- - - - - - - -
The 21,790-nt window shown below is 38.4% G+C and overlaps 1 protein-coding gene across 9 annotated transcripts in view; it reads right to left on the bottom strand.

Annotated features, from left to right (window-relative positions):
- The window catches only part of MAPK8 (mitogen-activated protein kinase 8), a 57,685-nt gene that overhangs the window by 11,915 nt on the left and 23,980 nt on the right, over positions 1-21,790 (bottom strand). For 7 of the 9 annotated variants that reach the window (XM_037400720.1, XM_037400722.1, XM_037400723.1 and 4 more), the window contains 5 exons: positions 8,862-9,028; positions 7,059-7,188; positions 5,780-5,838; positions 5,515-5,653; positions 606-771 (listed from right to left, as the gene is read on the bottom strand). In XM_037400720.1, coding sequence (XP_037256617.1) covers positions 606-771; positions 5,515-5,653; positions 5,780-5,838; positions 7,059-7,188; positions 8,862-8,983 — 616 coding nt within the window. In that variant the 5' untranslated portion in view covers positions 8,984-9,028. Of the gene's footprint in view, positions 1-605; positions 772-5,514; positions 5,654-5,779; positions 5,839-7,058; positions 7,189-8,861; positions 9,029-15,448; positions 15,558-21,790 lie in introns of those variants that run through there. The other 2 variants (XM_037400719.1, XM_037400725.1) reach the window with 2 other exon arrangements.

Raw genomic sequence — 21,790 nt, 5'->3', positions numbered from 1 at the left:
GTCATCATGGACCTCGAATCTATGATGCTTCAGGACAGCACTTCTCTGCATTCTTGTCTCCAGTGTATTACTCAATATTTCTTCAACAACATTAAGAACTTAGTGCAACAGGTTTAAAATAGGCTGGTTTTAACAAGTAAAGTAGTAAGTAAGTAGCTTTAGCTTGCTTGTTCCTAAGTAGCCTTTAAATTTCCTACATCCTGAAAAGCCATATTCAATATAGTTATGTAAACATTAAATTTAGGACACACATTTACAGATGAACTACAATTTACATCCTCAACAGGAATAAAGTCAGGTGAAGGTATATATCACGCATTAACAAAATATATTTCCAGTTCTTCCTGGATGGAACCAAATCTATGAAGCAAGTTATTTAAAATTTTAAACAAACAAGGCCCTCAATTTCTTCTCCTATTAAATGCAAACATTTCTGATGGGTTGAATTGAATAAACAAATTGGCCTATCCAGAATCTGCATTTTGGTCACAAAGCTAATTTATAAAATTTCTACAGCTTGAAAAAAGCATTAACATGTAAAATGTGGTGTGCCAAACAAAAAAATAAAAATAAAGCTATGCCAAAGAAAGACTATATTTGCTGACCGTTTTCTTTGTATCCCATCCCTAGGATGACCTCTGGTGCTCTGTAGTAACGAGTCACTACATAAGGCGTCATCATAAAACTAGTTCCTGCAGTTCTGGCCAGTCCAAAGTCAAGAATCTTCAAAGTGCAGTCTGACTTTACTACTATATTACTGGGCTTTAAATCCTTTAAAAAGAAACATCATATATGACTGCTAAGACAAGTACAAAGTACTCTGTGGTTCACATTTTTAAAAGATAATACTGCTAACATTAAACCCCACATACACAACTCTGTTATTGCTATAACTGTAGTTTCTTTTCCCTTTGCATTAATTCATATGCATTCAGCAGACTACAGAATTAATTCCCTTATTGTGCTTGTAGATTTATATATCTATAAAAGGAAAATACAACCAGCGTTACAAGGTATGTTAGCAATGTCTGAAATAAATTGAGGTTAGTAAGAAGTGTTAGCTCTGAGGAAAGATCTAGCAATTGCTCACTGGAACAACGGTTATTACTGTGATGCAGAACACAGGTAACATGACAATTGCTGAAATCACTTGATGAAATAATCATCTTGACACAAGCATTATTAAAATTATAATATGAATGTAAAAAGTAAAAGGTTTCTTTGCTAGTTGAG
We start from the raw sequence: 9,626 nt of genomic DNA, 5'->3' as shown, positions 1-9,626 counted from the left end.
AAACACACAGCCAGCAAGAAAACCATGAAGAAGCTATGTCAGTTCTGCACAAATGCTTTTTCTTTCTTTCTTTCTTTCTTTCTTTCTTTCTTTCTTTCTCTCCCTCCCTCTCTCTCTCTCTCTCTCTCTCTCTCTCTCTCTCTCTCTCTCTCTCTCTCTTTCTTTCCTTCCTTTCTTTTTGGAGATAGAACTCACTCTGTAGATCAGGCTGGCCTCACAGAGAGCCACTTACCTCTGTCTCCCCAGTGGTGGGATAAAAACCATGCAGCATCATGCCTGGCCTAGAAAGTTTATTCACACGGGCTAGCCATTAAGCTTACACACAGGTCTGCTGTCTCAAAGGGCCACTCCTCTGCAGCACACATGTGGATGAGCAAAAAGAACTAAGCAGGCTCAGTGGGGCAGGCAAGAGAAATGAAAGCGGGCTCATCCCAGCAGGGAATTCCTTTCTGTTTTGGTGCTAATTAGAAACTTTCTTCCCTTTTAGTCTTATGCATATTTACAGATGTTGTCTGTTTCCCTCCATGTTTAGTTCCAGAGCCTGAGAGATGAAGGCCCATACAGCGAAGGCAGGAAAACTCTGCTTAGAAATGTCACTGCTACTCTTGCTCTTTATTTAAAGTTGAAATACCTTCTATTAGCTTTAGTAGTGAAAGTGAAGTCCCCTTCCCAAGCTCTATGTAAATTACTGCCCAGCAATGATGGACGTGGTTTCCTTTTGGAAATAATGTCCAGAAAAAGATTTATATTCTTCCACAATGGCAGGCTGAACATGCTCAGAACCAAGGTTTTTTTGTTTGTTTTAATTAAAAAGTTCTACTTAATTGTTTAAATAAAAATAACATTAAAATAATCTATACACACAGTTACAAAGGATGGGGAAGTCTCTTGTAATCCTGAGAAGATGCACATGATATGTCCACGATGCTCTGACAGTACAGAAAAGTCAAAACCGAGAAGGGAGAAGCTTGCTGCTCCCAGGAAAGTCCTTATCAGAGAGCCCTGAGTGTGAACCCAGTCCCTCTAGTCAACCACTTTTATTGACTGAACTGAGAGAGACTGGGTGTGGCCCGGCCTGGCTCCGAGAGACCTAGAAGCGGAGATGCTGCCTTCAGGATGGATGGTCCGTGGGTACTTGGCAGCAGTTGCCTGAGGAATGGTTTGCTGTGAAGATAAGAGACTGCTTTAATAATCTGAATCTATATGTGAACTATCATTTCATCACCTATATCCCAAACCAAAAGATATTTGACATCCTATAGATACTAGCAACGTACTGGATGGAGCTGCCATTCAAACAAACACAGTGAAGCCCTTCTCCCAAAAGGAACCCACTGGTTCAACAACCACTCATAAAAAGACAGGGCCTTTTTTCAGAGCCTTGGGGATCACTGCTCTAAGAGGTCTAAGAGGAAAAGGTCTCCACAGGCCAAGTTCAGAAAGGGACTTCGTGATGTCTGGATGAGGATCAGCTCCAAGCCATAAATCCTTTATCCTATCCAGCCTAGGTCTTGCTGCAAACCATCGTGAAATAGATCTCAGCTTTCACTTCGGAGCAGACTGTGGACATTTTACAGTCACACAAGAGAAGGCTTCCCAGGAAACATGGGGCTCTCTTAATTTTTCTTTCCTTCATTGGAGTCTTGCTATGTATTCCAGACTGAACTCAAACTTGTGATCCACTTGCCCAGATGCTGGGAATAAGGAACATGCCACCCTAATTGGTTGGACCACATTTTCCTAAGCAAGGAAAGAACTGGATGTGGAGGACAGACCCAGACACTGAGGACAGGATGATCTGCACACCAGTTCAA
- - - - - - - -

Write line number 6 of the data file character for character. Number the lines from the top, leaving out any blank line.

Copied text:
We start from the raw sequence: 9,626 nt of genomic DNA, 5'->3' as shown, positions 1-9,626 counted from the left end.